The Top 10 Business Stories of 2008

by Arkansas Business Staff  on Monday, Dec. 22, 2008 12:00 am  

John Glasgow, CFO of CDI Contractors, disappeared on Jan. 28. Dillard's owned a half-interest in CDI and was embroiled in a bookkeeping dispute with CDI management when Glasgow, of Little Rock, vanished.

Naming Duke fit into Wal-Mart's plans to expand its international presence, which is the company's fastest-growing sector.

Wal-Mart's international division now accounts for about 25 percent of the company's total sales, up from 16.8 percent of sales in 2000.

Under Duke's leadership, Wal-Mart's international sales have jumped from $59.2 billion in 2005 to an estimated $103 billion for the company's fiscal year that ends Jan. 31, according to an Oct. 30 research report by Morgan Stanley.

The research report also shows Wal-Mart is projected to shatter another revenue record with $404.6 billion in revenue and $13.6 billion in net income when its fiscal year ends on Jan. 31, 2009. For the year ending Jan. 31, 2008, Wal-Mart reported $378.8 billion in revenue and net income of $12.7 billion.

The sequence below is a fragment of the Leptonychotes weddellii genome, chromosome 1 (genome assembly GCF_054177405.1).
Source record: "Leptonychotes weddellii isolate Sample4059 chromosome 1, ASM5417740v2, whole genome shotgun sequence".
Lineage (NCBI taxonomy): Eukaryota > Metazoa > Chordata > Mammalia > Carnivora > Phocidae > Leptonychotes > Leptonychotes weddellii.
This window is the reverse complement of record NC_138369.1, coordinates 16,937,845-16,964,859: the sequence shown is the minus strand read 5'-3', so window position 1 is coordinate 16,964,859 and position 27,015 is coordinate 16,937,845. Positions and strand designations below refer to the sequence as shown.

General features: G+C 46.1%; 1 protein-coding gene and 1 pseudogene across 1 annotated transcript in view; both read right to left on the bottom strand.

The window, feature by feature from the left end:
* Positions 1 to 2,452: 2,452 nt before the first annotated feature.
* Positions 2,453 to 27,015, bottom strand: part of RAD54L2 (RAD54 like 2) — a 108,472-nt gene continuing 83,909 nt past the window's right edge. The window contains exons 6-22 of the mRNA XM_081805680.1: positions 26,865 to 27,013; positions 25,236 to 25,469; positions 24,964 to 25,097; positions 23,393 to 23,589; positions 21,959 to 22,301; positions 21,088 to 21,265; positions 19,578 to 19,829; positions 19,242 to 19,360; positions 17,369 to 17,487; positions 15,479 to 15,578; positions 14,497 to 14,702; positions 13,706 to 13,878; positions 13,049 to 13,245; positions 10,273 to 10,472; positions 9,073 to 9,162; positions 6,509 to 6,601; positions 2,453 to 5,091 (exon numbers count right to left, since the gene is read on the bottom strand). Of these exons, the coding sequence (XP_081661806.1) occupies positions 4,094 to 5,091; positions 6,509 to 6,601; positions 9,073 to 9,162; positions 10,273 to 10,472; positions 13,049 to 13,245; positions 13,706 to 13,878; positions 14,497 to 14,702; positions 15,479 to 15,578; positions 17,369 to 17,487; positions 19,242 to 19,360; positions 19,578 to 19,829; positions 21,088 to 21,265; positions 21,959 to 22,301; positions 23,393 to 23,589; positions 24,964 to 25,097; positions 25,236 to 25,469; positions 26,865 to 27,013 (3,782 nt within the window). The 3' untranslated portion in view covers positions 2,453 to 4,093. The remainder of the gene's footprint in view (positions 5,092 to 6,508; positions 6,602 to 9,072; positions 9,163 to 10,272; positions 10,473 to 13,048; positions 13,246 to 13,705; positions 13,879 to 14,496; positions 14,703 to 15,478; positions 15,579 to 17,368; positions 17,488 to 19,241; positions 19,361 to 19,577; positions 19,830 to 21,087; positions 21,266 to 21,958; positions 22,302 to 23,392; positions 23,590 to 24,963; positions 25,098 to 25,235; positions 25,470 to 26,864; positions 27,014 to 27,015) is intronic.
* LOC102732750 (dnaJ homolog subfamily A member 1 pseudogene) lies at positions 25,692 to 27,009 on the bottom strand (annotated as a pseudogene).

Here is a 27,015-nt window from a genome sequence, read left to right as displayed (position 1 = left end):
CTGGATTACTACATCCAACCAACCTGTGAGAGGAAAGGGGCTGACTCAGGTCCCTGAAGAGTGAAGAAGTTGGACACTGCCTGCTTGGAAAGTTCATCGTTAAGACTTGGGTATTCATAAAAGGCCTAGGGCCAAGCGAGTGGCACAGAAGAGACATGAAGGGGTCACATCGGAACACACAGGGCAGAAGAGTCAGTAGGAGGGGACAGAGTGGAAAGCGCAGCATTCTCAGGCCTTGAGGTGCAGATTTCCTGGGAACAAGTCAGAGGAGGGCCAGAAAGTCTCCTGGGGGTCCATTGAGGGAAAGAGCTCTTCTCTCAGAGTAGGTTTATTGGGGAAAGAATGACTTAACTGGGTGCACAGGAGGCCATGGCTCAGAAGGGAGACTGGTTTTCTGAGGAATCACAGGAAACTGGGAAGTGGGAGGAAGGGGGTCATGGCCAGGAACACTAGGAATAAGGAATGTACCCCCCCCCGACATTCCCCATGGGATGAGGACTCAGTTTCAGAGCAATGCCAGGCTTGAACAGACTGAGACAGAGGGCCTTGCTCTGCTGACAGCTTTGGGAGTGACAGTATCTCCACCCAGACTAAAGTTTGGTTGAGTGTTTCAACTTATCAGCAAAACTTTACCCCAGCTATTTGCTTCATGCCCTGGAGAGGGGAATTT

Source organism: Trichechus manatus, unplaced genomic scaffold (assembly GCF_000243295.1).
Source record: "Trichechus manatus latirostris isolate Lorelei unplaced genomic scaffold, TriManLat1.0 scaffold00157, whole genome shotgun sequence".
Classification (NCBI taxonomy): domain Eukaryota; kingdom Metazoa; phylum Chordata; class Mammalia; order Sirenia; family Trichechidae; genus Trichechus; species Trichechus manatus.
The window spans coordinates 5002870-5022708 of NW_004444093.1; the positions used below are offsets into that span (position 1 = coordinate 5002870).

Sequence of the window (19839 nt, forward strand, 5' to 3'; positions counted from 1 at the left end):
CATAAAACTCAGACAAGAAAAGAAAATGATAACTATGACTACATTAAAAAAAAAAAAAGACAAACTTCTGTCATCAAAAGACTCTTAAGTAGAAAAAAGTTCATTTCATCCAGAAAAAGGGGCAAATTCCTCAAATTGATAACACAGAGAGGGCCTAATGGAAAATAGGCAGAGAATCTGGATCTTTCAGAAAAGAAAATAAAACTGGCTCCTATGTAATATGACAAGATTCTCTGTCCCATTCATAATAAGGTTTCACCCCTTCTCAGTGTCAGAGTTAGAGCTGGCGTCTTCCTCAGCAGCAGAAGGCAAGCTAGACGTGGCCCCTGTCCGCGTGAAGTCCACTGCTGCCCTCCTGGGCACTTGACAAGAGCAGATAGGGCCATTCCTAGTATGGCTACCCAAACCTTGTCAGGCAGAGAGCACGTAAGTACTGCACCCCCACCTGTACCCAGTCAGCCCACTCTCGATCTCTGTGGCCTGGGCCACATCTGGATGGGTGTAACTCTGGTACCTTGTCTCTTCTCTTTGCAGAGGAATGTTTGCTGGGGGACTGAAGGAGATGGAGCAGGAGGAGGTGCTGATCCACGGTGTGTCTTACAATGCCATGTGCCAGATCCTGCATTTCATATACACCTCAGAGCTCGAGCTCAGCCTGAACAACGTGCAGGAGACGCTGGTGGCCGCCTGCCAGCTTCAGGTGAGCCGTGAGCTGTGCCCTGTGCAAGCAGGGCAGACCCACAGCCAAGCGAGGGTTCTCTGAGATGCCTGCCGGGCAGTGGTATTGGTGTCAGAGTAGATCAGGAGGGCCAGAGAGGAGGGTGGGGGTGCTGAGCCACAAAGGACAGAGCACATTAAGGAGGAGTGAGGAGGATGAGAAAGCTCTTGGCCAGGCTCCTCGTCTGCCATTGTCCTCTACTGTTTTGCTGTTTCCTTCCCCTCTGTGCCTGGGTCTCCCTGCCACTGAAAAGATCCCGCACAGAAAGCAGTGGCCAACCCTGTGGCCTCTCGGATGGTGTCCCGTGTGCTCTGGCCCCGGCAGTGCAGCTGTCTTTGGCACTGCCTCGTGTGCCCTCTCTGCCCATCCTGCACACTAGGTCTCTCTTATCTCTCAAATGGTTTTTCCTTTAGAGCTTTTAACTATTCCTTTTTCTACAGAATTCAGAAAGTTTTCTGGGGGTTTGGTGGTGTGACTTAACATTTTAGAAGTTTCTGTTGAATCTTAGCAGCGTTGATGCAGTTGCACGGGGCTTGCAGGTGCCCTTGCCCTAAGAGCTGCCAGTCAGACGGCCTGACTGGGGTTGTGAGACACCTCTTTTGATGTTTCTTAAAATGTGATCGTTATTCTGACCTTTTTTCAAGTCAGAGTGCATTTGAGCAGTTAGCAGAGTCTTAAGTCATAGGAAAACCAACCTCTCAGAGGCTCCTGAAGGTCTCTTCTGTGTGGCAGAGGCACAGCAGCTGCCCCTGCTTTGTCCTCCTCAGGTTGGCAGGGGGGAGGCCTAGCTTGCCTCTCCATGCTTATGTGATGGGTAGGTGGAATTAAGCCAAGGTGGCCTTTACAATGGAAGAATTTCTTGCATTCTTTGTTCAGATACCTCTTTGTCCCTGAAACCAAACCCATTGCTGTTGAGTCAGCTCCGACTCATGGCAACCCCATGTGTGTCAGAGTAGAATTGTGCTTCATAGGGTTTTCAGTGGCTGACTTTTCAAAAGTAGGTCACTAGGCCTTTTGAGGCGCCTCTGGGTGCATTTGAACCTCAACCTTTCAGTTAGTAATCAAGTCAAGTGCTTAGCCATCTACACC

But the Bentonville retailer is outgrowing the U.S. market. Wal-Mart operates more than 4,000 stores and Sam's Clubs in the United States and has a presence in almost every market. By the end of 2005, nearly half of all Americans lived within five miles of the nearest Wal-Mart or Sam's Club and 88 percent lived within 15 miles.

Each time Wal-Mart opened a new store, it risked cannibalizing its own sales. During the fiscal year that ends on Jan. 31, Wal-Mart will have added 23 million SF to its U.S. market. However, for the following fiscal year, Wal-Mart plans to add only 14 million SF.

Wal-Mart isn't trimming its overseas markets. In the upcoming fiscal year, Wal-Mart will be adding between 19 million and 20 million SF in overseas markets.

Scott said during the company's annual shareholders meeting in June that the international market was going to be an even bigger part of the company and that he sees a "tremendous opportunity" for the company and that division.

On Jan. 31, Scott will leave Wal-Mart on a high note.  While other retailers' stock prices tanked in 2008, Wal-Mart's stock was still up more than 15 percent for the year – and had been up almost 35 percent before the big Wall Street selloff started in October.

Also during his tenure as CEO, Scott introduced several initiatives that quieted the company's critics. Wal-Mart's $4 prescription drug plan, introduced in 2006, was followed in 2007 by Scott's announcement that Wal-Mart would open 400 in-store health clinics by 2010. Scott also pushed environmentally friendly products while building more "green" stores.

In addition, between 2002 and 2008, Wal-Mart has been No. 1 in Fortune magazine's list of the largest companies ranked by revenue except in 2006, when it finished No. 2. 

 

 

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